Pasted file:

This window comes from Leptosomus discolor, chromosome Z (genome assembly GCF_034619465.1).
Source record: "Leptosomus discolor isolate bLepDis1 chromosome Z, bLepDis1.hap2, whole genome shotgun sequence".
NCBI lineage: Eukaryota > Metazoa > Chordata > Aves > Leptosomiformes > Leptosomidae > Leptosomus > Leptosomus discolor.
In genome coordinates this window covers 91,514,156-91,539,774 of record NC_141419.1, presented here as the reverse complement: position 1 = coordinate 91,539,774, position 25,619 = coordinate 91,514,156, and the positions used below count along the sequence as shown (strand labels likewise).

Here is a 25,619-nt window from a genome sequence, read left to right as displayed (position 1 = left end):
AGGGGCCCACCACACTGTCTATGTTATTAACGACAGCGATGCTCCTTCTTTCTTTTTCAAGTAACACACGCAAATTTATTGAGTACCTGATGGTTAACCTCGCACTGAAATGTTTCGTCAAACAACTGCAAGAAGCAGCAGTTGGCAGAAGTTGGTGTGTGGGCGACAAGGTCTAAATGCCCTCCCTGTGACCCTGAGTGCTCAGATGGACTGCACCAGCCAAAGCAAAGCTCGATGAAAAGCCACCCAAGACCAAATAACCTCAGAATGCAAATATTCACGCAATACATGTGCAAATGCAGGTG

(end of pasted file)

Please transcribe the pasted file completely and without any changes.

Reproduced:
This window comes from Leptosomus discolor, chromosome Z (genome assembly GCF_034619465.1).
Source record: "Leptosomus discolor isolate bLepDis1 chromosome Z, bLepDis1.hap2, whole genome shotgun sequence".
NCBI lineage: Eukaryota > Metazoa > Chordata > Aves > Leptosomiformes > Leptosomidae > Leptosomus > Leptosomus discolor.
In genome coordinates this window covers 91,514,156-91,539,774 of record NC_141419.1, presented here as the reverse complement: position 1 = coordinate 91,539,774, position 25,619 = coordinate 91,514,156, and the positions used below count along the sequence as shown (strand labels likewise).

Here is a 25,619-nt window from a genome sequence, read left to right as displayed (position 1 = left end):
AGGGGCCCACCACACTGTCTATGTTATTAACGACAGCGATGCTCCTTCTTTCTTTTTCAAGTAACACACGCAAATTTATTGAGTACCTGATGGTTAACCTCGCACTGAAATGTTTCGTCAAACAACTGCAAGAAGCAGCAGTTGGCAGAAGTTGGTGTGTGGGCGACAAGGTCTAAATGCCCTCCCTGTGACCCTGAGTGCTCAGATGGACTGCACCAGCCAAAGCAAAGCTCGATGAAAAGCCACCCAAGACCAAATAACCTCAGAATGCAAATATTCACGCAATACATGTGCAAATGCAGGTG